Wednesday, March 2nd, 2005 • 3 Comments on The Devil is in the Details
In the movie Scent of a Woman, Al Pacino’s character lives with his niece, her husband and their two kids. In one scene, the niece is in the upstairs bathroom, getting the kids ready for bed. When the camera pans back, it looks like your average middle class family bathroom in the midst of the typical pre-bedtime ritual of hyperactive kids and tired mom in a messy house. The scene is not key to the plot but there is one thing that makes it wholly, completely believable and every time I see it, it makes me think about my own writing.
In the scene, there is a bottle of shampoo on the ledge of the bathtub. The shampoo bottle is upside down.
Okay, I’ll explain.
The set designers did a credible job creating a bathroom that looks like it’s used by a family with small children. Someone—maybe a prop girl, maybe one of the actors, maybe the director—whomever it was, went one step further in realizing that a family with small children in a middle class neighborhood would not have a lot of extra money. The mother would be busy and tired and preoccupied with the kids and wouldn’t have a spare bottle of shampoo stashed away. She would save and scrape and make everything last as long as possible. It’s a small detail, but it makes the scene real.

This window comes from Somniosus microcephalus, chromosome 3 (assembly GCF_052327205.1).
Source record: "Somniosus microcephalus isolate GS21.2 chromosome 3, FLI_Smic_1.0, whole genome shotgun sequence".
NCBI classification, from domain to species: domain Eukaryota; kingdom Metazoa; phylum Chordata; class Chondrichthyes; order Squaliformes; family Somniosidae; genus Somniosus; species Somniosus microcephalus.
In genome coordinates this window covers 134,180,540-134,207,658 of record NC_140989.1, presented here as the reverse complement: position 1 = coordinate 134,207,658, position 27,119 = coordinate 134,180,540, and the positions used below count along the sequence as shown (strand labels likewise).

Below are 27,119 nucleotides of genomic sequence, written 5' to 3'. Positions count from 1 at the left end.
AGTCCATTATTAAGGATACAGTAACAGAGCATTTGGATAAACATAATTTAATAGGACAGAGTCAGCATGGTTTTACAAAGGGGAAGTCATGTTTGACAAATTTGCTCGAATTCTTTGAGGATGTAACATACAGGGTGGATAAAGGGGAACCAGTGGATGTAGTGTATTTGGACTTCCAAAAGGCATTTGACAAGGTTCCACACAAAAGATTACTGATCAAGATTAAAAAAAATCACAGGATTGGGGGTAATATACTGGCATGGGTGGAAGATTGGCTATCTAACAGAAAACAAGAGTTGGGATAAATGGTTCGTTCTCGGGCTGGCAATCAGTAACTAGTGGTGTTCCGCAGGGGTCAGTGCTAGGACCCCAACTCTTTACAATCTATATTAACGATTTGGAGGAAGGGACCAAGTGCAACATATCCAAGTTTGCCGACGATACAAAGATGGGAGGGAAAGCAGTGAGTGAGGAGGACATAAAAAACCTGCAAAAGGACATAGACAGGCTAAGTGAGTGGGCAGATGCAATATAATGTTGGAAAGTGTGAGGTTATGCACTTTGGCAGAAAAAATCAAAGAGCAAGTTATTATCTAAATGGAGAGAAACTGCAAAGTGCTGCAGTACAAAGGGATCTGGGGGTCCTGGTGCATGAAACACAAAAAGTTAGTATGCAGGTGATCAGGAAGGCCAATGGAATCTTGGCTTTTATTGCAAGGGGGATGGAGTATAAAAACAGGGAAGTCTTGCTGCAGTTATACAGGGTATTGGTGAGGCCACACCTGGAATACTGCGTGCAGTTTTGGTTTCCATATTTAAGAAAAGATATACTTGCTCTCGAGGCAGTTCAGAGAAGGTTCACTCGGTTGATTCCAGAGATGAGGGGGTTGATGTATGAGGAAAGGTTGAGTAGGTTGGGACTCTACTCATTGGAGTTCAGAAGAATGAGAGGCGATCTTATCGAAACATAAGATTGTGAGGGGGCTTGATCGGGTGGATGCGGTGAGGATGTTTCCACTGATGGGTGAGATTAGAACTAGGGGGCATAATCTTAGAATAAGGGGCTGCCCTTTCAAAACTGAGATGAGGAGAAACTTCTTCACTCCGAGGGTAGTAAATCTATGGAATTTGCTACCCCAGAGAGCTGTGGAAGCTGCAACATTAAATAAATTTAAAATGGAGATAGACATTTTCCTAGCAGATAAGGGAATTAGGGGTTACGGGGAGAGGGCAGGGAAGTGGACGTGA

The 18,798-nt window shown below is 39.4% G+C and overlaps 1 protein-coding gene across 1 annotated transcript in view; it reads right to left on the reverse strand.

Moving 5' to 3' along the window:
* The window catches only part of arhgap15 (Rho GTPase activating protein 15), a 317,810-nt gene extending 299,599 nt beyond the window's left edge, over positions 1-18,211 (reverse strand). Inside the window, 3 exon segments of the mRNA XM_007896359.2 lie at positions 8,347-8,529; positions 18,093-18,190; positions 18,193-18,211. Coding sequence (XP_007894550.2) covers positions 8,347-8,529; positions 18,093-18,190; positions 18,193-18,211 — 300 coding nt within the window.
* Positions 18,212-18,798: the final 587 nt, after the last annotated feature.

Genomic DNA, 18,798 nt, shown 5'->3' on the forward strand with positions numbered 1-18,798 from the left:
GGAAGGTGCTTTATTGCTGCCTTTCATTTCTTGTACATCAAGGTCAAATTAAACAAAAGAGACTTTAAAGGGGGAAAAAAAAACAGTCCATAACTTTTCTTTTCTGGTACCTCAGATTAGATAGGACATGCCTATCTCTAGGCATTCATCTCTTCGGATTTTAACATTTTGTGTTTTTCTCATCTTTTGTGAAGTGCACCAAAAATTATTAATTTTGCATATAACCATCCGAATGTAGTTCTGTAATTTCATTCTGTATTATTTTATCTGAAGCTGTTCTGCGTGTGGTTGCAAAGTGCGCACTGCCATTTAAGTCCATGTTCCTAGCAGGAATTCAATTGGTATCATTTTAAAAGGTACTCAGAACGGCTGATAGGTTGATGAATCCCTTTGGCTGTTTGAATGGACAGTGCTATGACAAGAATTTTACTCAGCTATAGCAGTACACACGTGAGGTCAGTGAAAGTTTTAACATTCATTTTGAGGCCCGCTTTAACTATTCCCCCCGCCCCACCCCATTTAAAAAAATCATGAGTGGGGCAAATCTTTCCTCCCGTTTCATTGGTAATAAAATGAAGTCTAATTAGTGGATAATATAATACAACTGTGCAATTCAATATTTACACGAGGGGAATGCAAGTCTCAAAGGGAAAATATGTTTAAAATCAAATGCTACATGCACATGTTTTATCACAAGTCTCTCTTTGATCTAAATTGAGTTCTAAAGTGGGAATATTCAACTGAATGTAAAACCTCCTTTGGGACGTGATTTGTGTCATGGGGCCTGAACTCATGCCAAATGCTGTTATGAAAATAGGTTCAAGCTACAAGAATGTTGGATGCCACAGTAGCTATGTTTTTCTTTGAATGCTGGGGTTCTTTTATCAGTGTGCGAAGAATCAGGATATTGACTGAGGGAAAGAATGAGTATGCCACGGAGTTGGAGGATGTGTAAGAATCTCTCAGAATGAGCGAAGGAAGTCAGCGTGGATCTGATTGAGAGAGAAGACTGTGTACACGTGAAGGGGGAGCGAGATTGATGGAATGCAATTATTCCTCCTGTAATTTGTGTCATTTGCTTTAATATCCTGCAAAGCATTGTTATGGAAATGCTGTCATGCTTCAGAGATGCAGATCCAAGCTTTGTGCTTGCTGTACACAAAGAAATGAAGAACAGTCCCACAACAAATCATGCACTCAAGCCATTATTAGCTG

When something feels off in my writing, I go looking for the upside down shampoo bottle.* Even if I’m writing pure fantasy, I try to make sure that it’s there, somewhere, giving my plot the realism it needs to make the reader believe what I’m writing. The upside down shampoo bottle pulls the reader in, makes him feel like he understands something about the characters. It makes the reader
with what the characters are going through, even if he’s never experienced it himself. If I forget to put in the shampoo bottle, it means I need to go back and take another look at what I’m trying to accomplish. If I don’t believe what I’m writing, what reader is going to believe it?
*I’m speaking metaphorically, of course, but that would be an interesting stylistic signature for a writer to use.